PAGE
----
Rise of AR

Voice assistants can order you a pizza, check the news, and do small talk; meanwhile, augmented reality is about to become big in business, reports Think with Google.

In 2016, IKEA launched its own AR app to help its customers “try on” new furniture. Now, major retail companies like Amazon are following in the Swedish company’s footsteps. Even Coca-Cola has released an AR app for NASCAR fans; the beverage giant is reaching out to racing fans, while NASCAR is drawing in a millennial audience. According to Harvard Business Review, global investments into AR will surpass $60 billion by 2020.

IKEA's AR app
IKEA's AR app

And what about VR, the prospects of which have been a hot topic of recent years? Experts don’t expect much from the technology anytime soon.

“I’m interested in how VR will stagnate in 2019. The tech community have had such a desire to force this on the market without any real demand. Whilst there are some sectors like healthcare that might be able to adopt VR, as an entertainment vehicle, it won’t work. This is down to the lack of compatibility, the cost and the customer apathy associated with it. I anticipate that it will perhaps lead the way for third generation VR,” says Craig Johson, director of Kagool.

Another expert, Daniel Newman, the CEO of Broadsuite Media Group and a principal analyst at Futurum Research, says that it’s still hard to find applications for VR outside of the gaming industry and niche apps.

“Instead, augmented reality (AR)—VR’s less sexy little brother—continues to be the name of the game in 2019 digital transformation trends. AR has found tons of use cases in enterprise workforce training, meaning it’s not just cool, it’s useful. And that’s what technology is all about. In fact, even though some think it will be slow, I believe AR’s development will ramp up in 2019. I’m even bracing to hear something about a new AR or mixed reality product and/or developer kit on September 12 from Apple’s big announcement. Hopefully something promising,” he writes in a Forbes column.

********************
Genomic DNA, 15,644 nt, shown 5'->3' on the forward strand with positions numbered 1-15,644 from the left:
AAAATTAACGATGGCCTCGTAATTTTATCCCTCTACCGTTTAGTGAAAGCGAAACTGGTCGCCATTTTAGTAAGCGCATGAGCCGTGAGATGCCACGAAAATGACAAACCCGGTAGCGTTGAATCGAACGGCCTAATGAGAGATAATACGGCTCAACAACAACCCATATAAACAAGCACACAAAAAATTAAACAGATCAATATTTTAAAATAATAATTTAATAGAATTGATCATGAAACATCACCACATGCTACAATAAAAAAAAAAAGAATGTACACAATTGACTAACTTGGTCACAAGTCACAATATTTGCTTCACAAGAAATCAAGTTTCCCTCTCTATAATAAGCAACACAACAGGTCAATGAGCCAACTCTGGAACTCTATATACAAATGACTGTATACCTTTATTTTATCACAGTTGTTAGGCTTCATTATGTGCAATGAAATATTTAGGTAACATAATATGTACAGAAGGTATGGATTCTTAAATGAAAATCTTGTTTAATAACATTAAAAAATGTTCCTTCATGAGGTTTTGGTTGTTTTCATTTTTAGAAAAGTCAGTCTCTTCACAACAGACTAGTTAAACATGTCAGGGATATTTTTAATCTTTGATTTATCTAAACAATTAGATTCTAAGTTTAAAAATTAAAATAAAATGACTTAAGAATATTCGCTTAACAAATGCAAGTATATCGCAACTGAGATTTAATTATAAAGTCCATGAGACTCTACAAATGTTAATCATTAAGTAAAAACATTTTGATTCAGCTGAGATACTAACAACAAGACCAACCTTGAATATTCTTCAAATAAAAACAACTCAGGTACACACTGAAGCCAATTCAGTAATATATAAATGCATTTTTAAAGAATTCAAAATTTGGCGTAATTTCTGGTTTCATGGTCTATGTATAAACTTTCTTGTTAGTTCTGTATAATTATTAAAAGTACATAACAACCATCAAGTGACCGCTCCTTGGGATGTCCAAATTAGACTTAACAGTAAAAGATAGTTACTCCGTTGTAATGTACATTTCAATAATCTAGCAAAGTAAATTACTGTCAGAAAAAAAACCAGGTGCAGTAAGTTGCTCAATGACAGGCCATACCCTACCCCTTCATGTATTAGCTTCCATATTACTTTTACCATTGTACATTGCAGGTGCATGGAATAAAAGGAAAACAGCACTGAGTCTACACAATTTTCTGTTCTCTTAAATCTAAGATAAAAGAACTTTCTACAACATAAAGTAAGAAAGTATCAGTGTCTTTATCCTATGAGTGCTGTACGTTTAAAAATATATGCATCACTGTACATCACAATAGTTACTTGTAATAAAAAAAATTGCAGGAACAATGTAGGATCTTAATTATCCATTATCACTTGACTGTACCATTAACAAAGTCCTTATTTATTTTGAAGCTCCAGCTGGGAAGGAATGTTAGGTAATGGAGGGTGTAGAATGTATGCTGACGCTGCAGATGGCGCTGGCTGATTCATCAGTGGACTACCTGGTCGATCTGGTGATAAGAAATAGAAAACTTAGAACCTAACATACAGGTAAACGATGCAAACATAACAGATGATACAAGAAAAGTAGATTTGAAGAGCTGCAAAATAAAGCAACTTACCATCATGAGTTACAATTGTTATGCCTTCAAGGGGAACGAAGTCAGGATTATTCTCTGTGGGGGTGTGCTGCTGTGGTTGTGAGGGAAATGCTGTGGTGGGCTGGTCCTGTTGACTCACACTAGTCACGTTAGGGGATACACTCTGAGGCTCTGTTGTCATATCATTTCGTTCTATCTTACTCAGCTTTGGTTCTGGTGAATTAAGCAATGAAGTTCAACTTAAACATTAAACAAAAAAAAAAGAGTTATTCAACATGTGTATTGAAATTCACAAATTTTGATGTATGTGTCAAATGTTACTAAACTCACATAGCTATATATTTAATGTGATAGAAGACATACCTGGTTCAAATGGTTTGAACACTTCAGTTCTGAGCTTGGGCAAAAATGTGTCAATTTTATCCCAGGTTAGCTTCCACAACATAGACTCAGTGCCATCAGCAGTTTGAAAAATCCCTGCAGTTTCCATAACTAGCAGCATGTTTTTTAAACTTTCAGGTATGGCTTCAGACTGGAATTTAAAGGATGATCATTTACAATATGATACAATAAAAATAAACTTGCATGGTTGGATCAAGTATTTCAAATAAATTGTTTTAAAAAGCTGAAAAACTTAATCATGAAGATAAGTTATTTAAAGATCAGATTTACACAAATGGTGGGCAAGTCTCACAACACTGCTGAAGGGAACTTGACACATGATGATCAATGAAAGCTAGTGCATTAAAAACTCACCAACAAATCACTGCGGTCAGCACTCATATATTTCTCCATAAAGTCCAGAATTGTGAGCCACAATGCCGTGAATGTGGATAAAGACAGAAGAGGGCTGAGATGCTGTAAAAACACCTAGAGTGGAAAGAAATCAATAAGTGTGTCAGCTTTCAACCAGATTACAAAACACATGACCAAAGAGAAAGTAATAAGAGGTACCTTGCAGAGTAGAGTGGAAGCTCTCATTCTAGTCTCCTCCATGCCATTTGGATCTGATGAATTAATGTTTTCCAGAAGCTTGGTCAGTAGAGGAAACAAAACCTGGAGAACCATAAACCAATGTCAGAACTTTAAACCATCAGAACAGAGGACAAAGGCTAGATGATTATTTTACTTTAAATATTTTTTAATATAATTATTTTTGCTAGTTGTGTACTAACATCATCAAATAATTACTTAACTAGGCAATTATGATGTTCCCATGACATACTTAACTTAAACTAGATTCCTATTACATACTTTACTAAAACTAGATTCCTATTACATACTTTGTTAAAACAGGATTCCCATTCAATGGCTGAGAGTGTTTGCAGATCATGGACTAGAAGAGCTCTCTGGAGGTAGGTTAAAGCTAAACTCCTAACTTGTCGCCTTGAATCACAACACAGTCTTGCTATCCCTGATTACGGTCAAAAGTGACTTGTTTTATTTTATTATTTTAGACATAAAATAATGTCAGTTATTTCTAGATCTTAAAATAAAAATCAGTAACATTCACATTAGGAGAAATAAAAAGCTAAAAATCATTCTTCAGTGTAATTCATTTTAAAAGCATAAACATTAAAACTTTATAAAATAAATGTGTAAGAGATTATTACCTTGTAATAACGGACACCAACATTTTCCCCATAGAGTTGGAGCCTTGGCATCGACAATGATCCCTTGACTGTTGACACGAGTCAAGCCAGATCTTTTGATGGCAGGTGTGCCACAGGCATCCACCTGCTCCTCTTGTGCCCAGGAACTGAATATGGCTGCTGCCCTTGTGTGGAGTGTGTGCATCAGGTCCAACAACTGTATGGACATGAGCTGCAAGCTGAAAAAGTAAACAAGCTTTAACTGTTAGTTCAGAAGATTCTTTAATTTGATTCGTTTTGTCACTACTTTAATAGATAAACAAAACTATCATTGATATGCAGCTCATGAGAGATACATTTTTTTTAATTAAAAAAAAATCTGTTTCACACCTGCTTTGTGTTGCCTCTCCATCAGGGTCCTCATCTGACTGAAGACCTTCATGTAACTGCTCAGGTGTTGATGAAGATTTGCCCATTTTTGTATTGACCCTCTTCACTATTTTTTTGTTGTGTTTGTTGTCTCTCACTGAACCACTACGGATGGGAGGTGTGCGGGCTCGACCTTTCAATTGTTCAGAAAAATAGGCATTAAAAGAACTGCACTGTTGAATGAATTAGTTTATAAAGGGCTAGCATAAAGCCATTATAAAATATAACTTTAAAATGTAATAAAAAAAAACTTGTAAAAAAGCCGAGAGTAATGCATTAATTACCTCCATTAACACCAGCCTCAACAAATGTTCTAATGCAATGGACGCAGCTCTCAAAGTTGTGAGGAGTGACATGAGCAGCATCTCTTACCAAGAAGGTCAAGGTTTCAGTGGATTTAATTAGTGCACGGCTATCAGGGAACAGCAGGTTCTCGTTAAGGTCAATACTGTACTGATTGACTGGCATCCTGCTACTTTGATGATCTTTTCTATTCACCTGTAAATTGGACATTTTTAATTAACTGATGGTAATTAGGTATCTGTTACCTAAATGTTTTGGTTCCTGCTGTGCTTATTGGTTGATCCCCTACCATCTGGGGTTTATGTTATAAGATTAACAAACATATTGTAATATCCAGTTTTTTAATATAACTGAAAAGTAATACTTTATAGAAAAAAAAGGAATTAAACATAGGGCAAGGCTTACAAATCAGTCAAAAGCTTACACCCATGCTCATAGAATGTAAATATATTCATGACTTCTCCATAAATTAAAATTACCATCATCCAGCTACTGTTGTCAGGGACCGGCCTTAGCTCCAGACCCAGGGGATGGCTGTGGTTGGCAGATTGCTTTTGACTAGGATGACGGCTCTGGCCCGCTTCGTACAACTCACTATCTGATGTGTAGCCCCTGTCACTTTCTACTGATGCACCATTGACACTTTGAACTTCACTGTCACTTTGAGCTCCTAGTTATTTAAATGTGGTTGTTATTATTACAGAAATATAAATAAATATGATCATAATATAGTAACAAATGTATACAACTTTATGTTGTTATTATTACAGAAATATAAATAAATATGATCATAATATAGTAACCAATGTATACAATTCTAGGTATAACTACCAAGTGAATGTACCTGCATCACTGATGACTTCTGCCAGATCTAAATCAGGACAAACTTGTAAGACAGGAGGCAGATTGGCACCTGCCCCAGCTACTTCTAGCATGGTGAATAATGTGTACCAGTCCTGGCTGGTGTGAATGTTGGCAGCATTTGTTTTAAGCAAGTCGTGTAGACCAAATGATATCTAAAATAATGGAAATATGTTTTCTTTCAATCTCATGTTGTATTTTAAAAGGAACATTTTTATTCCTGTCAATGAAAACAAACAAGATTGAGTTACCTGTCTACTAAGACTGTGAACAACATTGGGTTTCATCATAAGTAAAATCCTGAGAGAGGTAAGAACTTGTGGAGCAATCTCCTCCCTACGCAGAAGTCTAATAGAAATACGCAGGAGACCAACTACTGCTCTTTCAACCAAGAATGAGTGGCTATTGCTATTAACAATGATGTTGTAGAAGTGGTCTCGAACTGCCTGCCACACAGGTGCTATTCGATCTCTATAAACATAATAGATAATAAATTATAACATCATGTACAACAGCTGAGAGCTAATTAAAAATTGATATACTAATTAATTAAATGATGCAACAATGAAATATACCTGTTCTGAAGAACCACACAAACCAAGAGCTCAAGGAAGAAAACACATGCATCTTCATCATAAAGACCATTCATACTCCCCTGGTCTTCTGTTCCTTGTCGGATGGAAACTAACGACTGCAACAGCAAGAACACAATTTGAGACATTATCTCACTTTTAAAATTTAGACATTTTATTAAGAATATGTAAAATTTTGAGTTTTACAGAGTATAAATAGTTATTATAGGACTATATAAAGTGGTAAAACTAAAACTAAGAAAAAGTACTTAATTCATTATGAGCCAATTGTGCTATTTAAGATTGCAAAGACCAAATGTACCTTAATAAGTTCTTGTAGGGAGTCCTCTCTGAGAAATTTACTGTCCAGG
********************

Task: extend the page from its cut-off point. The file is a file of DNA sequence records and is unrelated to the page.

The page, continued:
Voice technologies

Voice-based search technologies keep growing in popularity. Gartner predicts that by 2020 30% of all webpage visits will be made through voice assistants. Among the technology’s growth drivers are: its presence on smartphones, the interest in “smart speakers”, and the introduction of voice-controlled home appliances.

Google Home
Google Home

H&M Home, for instance, has introduced an app that pairs up with Google Assistant to provide home décor advice. The pizza chain Domino’s uses Google’s voice assistant to make the process of ordering a pizza quicker, and retailers ASOS and Argos let Google Home users make orders using their smart speaker or smartphone. According to NPD Group forecasts, sales of smart speakers will grow by 50% in late 2019.

Marketers will soon begin to optimize online content for voice search technology; this content rehaul, Google says, is bound to be one of the next year’s biggest trends. For most users, voice queries are easier to formulate and are twice as long on average.